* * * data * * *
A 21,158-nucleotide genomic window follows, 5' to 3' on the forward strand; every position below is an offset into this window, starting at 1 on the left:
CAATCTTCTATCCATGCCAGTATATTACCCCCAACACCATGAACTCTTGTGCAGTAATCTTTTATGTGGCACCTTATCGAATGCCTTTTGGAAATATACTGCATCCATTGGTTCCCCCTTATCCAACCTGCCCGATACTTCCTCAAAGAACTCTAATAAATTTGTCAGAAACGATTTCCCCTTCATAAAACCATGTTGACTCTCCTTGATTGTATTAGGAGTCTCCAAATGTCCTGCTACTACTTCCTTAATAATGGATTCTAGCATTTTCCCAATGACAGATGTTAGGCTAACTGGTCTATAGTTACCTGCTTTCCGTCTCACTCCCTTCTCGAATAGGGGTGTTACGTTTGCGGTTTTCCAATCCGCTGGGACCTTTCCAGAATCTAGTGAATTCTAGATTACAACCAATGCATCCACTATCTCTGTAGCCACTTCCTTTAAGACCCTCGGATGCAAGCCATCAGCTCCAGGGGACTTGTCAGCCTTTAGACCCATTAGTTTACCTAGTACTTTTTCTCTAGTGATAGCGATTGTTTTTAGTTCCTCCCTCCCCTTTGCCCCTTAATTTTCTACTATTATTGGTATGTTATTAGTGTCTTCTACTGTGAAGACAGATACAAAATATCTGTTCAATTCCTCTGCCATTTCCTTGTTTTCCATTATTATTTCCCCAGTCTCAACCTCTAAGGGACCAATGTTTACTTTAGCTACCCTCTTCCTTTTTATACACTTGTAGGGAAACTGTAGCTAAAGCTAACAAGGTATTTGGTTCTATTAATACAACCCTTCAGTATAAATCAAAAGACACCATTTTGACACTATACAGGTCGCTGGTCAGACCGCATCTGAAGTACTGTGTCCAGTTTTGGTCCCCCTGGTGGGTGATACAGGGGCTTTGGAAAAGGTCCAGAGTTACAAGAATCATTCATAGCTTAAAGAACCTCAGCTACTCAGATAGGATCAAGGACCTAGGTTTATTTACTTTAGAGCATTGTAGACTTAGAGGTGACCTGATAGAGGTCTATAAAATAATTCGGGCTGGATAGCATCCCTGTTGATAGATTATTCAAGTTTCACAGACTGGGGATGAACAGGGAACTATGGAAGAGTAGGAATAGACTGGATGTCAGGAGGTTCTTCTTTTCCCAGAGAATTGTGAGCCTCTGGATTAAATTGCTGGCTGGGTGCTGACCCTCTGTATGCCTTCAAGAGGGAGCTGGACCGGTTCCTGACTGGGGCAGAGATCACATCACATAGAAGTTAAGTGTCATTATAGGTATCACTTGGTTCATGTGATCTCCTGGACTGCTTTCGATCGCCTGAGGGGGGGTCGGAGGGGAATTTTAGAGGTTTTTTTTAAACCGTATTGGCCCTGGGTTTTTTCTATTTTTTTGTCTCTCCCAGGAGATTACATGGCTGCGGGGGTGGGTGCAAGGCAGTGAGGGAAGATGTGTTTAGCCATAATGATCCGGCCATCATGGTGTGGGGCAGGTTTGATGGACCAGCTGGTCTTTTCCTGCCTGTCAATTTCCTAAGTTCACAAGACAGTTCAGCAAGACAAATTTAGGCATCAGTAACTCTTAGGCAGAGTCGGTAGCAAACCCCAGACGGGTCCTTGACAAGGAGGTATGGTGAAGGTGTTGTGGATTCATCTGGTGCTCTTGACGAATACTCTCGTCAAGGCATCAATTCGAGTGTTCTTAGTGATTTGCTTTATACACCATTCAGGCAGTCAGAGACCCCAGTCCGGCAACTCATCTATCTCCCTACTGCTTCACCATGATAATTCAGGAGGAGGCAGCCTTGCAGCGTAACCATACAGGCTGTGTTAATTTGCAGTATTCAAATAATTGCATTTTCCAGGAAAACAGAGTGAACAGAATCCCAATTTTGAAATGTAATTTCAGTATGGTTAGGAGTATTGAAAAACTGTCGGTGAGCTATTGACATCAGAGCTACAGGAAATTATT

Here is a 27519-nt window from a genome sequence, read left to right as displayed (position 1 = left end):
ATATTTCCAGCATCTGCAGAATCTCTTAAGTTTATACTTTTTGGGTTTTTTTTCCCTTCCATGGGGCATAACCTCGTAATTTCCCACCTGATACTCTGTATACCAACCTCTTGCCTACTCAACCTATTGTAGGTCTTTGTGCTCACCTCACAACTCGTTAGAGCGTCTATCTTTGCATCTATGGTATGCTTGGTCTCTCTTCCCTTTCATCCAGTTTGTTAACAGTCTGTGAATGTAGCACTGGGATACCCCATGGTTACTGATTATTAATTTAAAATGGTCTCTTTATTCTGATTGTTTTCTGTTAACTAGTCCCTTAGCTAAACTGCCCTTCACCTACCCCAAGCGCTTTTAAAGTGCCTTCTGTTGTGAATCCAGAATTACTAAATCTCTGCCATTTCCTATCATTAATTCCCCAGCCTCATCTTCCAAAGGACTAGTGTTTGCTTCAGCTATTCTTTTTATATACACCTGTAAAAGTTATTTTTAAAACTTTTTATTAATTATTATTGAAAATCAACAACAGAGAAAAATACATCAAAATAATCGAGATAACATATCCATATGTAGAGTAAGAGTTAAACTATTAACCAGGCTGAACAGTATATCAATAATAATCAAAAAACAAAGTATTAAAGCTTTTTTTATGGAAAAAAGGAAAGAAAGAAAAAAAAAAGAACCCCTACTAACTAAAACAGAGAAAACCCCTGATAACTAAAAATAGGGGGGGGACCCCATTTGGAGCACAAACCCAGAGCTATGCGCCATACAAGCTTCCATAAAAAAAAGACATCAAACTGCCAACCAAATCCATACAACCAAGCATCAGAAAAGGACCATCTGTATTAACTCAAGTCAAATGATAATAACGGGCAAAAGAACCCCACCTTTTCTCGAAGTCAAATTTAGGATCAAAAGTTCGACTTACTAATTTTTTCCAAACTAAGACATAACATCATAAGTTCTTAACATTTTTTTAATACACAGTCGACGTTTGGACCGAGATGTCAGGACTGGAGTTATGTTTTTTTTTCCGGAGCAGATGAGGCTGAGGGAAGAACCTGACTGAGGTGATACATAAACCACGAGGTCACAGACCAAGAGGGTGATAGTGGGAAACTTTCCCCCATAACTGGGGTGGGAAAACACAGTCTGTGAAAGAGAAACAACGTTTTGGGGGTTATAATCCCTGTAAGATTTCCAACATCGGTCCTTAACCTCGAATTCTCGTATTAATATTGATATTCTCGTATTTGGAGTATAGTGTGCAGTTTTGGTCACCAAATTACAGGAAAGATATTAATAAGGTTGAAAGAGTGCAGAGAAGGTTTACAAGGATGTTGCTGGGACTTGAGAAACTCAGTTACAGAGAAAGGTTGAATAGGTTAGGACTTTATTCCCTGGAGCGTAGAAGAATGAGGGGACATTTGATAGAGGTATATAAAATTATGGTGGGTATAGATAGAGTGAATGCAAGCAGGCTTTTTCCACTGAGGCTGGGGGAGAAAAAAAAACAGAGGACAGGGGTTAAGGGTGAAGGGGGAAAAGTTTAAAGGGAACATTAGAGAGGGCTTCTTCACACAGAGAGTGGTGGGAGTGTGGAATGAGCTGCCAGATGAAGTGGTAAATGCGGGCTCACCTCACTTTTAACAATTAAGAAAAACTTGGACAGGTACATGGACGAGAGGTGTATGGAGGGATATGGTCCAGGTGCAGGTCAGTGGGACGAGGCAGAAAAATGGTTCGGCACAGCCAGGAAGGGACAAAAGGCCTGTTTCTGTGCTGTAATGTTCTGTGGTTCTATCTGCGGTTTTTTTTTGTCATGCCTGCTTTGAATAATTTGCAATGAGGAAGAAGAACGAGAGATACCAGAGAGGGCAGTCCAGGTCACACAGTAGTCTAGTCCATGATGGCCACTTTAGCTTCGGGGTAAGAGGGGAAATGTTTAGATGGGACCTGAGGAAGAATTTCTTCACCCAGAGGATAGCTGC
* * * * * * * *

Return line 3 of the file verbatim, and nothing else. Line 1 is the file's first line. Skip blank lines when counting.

Here is a 27519-nt window from a genome sequence, read left to right as displayed (position 1 = left end):